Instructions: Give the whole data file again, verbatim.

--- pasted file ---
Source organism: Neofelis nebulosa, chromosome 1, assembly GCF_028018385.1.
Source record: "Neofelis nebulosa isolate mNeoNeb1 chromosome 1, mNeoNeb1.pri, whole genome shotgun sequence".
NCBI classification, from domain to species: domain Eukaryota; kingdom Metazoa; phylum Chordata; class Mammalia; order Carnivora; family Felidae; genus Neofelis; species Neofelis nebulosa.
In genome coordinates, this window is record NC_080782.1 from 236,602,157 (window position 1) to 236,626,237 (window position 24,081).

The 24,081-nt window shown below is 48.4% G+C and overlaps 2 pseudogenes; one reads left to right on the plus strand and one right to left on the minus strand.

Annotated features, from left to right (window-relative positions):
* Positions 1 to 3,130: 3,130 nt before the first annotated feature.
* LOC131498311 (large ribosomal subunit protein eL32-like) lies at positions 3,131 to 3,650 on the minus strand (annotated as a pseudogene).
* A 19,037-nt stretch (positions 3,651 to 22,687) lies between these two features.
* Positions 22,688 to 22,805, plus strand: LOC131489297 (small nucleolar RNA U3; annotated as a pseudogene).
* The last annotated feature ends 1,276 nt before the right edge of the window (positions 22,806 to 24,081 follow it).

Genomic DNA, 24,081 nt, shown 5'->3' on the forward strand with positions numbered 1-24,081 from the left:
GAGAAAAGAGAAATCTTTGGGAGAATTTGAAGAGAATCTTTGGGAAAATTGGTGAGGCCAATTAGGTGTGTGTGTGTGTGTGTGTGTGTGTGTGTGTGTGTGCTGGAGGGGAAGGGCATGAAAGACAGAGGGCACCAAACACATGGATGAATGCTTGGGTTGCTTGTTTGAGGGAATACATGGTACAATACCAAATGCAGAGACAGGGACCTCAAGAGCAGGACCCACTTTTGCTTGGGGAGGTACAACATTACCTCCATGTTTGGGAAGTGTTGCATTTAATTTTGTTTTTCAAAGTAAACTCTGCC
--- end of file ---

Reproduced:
Source organism: Neofelis nebulosa, chromosome 1, assembly GCF_028018385.1.
Source record: "Neofelis nebulosa isolate mNeoNeb1 chromosome 1, mNeoNeb1.pri, whole genome shotgun sequence".
NCBI classification, from domain to species: domain Eukaryota; kingdom Metazoa; phylum Chordata; class Mammalia; order Carnivora; family Felidae; genus Neofelis; species Neofelis nebulosa.
In genome coordinates, this window is record NC_080782.1 from 236,602,157 (window position 1) to 236,626,237 (window position 24,081).

The 24,081-nt window shown below is 48.4% G+C and overlaps 2 pseudogenes; one reads left to right on the plus strand and one right to left on the minus strand.

Annotated features, from left to right (window-relative positions):
* Positions 1 to 3,130: 3,130 nt before the first annotated feature.
* LOC131498311 (large ribosomal subunit protein eL32-like) lies at positions 3,131 to 3,650 on the minus strand (annotated as a pseudogene).
* A 19,037-nt stretch (positions 3,651 to 22,687) lies between these two features.
* Positions 22,688 to 22,805, plus strand: LOC131489297 (small nucleolar RNA U3; annotated as a pseudogene).
* The last annotated feature ends 1,276 nt before the right edge of the window (positions 22,806 to 24,081 follow it).

Genomic DNA, 24,081 nt, shown 5'->3' on the forward strand with positions numbered 1-24,081 from the left:
GAGAAAAGAGAAATCTTTGGGAGAATTTGAAGAGAATCTTTGGGAAAATTGGTGAGGCCAATTAGGTGTGTGTGTGTGTGTGTGTGTGTGTGTGTGTGTGTGCTGGAGGGGAAGGGCATGAAAGACAGAGGGCACCAAACACATGGATGAATGCTTGGGTTGCTTGTTTGAGGGAATACATGGTACAATACCAAATGCAGAGACAGGGACCTCAAGAGCAGGACCCACTTTTGCTTGGGGAGGTACAACATTACCTCCATGTTTGGGAAGTGTTGCATTTAATTTTGTTTTTCAAAGTAAACTCTGCC